Yuri Temirkanov Makes Another Sexist Comment About Fellow Female Conductors
A leading maestro in the world of classical, Mr. Yuri Temirkanov has come under scrutiny after he was quoted as saying "I don't like women conductors" yet again (yes, this happened before). In today's progressive world, it might seem like these old-world attitudes are long gone. Perhaps he was misquoted, or taken out-of-context, but he did clarify, "We have different tastes. For example, I don't eat fish."
To which this reporter responds: Huh?
A full transcript of Mr. Temirkanov's interview at the Baltimore Sun can be found here for proper context. But, the statement strikes a nerve with readers--and for astoundingly obvious reasons. With a complete shift in the paradigm of sex and race in the modern age, these kind of elitist and out-of-touch social attitudes are foreign to readers in this reporter's age bracket. The new world, then, is no longer--or at the very least shouldn't be--divided by some ambiguous binary.
His quote, however, went something like this:
"[Tim Smith at the Baltimore Sun]: A few years ago, you were quoted as saying that you did not believe women should conduct. That caused controversy and led to some protests. Just for the record, what is your view about women on the podium?
"[Yuri Temirkanov]: Yes, women can be conductors. I am not against them conducting. But I simply don't like it. There are women boxing and weightlifting; they can do that. But I don't like watching. It is only my taste. We all have different tastes. For example, I don't eat fish."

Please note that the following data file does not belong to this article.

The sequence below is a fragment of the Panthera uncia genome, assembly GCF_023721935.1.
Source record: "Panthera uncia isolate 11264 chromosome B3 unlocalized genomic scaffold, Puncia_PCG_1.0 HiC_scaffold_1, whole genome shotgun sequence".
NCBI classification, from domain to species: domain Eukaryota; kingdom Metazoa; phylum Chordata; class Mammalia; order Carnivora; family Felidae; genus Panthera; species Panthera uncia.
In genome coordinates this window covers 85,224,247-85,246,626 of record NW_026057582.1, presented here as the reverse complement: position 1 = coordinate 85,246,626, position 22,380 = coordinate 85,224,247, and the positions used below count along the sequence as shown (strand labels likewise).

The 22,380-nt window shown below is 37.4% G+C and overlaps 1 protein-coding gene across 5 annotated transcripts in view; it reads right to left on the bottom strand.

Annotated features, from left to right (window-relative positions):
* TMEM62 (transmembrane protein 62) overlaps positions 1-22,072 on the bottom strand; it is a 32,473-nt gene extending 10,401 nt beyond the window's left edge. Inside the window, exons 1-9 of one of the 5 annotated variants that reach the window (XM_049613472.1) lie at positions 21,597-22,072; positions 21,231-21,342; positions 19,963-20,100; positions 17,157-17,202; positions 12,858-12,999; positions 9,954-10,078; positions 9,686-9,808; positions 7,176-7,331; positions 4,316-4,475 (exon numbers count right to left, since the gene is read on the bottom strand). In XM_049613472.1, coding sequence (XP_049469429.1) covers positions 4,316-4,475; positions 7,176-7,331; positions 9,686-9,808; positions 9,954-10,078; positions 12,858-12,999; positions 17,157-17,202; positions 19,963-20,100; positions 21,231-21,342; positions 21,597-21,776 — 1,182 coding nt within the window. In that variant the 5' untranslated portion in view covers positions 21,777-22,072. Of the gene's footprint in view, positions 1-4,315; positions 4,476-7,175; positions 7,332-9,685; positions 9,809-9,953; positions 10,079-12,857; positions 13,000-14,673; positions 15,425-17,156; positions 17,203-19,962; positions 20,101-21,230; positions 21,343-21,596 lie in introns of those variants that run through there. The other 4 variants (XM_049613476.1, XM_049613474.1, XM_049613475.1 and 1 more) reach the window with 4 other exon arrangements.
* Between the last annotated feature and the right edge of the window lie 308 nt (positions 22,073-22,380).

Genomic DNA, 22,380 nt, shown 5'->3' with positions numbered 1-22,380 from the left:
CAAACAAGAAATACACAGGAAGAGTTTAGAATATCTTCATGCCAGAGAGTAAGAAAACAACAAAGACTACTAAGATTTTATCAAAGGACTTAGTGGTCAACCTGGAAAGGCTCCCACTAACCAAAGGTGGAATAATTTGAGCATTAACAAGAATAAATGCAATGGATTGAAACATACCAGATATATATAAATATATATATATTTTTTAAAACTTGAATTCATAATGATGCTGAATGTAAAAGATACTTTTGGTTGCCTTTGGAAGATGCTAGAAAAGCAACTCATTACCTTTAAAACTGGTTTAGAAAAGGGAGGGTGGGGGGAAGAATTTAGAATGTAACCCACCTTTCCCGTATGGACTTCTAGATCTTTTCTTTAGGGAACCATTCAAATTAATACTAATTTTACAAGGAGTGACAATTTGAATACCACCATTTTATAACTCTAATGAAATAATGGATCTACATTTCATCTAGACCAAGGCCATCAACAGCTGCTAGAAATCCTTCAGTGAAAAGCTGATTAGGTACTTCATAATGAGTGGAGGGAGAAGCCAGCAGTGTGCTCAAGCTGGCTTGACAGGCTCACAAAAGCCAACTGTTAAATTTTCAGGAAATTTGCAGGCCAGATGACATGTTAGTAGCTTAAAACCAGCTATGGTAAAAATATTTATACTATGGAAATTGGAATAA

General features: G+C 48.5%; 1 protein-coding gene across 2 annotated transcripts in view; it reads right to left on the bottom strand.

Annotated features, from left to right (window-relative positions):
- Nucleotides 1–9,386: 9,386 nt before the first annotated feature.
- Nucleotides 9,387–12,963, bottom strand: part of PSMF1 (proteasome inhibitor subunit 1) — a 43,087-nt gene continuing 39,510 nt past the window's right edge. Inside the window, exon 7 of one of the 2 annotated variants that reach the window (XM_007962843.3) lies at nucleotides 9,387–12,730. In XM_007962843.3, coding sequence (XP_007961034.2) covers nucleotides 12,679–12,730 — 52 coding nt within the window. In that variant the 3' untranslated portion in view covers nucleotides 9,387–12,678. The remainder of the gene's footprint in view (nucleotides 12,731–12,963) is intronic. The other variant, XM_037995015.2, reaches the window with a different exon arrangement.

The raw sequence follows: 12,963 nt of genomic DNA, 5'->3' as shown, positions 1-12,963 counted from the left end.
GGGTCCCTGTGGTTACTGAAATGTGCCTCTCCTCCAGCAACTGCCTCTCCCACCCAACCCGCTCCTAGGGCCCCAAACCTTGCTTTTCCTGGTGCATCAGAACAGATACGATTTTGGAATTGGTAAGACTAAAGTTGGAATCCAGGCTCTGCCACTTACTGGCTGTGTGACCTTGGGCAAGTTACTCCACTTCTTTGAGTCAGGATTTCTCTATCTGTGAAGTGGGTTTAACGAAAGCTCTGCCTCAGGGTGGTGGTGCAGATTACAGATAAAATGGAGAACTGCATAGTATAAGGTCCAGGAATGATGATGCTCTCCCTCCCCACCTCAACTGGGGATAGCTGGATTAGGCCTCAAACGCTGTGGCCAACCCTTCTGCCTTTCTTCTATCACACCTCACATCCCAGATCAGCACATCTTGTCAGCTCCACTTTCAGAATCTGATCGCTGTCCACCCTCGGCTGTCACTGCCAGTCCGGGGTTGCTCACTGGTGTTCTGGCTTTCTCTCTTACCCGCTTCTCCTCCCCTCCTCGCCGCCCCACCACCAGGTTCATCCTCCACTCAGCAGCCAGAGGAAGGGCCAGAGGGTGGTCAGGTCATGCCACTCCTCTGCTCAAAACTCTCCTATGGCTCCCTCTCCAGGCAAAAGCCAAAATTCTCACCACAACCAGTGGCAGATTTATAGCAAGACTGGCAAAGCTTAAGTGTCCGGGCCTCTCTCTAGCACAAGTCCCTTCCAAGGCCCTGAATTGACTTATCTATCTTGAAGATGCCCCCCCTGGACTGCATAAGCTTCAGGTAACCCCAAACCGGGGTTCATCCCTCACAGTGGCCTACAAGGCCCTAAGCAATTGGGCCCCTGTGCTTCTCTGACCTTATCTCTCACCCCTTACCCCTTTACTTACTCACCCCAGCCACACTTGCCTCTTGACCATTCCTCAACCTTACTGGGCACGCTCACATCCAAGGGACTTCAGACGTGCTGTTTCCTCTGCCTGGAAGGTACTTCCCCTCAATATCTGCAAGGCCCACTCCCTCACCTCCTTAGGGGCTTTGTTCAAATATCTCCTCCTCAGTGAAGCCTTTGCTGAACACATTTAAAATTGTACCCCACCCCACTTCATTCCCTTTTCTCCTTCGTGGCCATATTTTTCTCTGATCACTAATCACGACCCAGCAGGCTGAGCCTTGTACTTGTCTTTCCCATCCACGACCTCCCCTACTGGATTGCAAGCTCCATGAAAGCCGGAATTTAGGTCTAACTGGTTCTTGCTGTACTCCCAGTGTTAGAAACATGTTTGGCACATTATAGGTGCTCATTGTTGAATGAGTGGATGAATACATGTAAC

For more context, here's a tweet mentioning Temirkanov's earlier statement on the topic below:
Oh no, not another one. Cond. Yuri Temirkanov:"The essence of the conductor’s profession is strength. The essence of a woman is weakness"
— Michel van der Aa (@vanderaanet) October 4, 2013
Does this mean that his own attitudes are not subject to change? Despite the notion of it being the most "olde-world" ideal we've ever heard, who really knows. All that we can decipher is that being a female counterpart to this conductor may not allow you a post alongside him--and that is not only an ignorant imposition but an atrocious notion to posit as well.
But perhaps the Russian conductor is a product of the realm he toils in. His male counterpart, Vasily Petrenko, revealed that, for Russian orchestras, male conductors are, in fact, "better." Exercise caution for those around you when reading the article hyperlinked above, please.
Nonetheless, Mr. Temirkanov has rekindled his former position with the Baltimore Symphony Orchestra this week for a few performances, a post that he held with favor for seven seasons.
Hopefully the new age--and the remarkable measure of talent demonstrated by female conductors (for example, Marin Alsop, JoAnn Falletta, Jane Glover and Simone Young to name a few)--can help the aging Mr. Temirkanov get with it. And on that note, perhaps the entire genre of classical can wise-up and address it's rampant problem with sexism, too.
What would normally be a reference to the person discussed here in this story, we're going to change it up a bit. This time, here is an example of the fortitude and immense talent of female conductor Marin Alsop below for your viewing pleasure.© 2016 The Classical Art, All rights reserved. Do not reproduce without permission.